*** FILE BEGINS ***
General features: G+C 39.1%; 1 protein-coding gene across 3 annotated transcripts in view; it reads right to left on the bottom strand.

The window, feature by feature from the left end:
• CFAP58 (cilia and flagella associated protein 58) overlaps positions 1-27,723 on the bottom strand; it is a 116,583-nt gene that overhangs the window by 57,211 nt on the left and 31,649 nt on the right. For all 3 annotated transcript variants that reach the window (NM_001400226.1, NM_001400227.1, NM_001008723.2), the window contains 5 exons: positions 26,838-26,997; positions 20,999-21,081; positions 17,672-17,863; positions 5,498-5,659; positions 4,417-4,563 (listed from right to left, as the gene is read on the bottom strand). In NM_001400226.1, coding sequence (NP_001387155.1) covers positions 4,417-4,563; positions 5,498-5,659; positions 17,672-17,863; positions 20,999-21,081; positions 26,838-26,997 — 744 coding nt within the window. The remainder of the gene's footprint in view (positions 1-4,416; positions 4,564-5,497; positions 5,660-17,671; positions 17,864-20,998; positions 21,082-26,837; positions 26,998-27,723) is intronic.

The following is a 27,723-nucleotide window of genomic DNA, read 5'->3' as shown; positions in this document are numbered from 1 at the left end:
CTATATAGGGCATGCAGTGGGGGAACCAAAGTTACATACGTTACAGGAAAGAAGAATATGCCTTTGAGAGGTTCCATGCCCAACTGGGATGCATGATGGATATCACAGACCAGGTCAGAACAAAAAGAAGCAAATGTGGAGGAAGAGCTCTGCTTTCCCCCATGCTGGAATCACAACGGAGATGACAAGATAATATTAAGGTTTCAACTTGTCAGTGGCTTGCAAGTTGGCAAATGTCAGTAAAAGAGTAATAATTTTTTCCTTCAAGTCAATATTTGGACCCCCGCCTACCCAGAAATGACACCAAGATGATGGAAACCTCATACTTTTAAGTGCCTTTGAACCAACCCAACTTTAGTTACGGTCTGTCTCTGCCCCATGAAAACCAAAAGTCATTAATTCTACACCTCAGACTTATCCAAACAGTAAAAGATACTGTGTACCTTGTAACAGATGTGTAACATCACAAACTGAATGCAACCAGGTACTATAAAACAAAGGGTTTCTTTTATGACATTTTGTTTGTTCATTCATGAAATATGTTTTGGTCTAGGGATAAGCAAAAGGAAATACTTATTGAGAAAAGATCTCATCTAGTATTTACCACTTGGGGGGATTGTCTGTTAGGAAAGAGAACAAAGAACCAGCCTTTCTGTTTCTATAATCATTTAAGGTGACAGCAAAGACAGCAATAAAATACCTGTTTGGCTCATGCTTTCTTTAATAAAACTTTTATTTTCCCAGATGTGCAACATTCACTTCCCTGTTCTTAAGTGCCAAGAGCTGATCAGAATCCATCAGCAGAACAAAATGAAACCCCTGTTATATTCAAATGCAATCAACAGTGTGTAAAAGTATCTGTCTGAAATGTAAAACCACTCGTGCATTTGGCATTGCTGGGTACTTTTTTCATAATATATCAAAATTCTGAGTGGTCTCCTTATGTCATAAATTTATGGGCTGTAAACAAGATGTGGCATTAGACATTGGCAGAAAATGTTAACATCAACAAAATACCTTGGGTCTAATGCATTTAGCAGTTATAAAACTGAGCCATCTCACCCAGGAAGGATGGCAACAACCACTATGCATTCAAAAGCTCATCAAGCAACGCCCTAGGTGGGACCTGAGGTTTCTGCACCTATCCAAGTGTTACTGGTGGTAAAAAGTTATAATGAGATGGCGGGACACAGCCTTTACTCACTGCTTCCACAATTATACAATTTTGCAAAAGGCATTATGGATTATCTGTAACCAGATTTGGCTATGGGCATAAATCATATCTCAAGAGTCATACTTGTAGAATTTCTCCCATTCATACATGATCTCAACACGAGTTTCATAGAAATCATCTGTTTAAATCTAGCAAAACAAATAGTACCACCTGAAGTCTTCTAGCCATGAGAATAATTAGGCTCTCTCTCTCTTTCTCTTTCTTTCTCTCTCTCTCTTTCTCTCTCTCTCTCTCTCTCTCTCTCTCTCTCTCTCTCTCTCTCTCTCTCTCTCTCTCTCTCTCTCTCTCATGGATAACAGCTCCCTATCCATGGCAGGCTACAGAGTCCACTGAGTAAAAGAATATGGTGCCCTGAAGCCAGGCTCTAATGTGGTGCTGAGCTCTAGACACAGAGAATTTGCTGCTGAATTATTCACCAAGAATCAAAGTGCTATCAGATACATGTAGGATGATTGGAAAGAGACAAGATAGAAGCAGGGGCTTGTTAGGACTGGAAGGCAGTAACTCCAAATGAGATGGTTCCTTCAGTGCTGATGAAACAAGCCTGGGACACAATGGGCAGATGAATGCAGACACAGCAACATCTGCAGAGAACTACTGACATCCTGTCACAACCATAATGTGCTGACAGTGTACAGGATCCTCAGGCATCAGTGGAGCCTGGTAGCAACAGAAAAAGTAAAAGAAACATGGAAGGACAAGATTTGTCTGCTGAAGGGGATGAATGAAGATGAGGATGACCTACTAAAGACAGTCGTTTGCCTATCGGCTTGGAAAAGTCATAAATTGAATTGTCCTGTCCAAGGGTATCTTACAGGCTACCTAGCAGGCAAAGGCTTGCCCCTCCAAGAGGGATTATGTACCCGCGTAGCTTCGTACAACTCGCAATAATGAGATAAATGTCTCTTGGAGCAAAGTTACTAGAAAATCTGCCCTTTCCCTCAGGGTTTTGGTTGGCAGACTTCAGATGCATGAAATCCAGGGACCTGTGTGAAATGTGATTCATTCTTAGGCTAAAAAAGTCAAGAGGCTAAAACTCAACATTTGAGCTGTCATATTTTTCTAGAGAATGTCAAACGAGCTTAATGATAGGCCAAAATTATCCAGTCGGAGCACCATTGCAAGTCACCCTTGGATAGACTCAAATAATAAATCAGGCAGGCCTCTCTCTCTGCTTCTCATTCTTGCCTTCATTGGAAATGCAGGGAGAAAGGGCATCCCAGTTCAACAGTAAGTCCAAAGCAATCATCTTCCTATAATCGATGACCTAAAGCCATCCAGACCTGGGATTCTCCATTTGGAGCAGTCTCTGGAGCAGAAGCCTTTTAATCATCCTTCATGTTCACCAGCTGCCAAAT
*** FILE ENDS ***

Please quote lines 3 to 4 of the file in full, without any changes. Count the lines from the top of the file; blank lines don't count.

• CFAP58 (cilia and flagella associated protein 58) overlaps positions 1-27,723 on the bottom strand; it is a 116,583-nt gene that overhangs the window by 57,211 nt on the left and 31,649 nt on the right. For all 3 annotated transcript variants that reach the window (NM_001400226.1, NM_001400227.1, NM_001008723.2), the window contains 5 exons: positions 26,838-26,997; positions 20,999-21,081; positions 17,672-17,863; positions 5,498-5,659; positions 4,417-4,563 (listed from right to left, as the gene is read on the bottom strand). In NM_001400226.1, coding sequence (NP_001387155.1) covers positions 4,417-4,563; positions 5,498-5,659; positions 17,672-17,863; positions 20,999-21,081; positions 26,838-26,997 — 744 coding nt within the window. The remainder of the gene's footprint in view (positions 1-4,416; positions 4,564-5,497; positions 5,660-17,671; positions 17,864-20,998; positions 21,082-26,837; positions 26,998-27,723) is intronic.

The following is a 27,723-nucleotide window of genomic DNA, read 5'->3' as shown; positions in this document are numbered from 1 at the left end: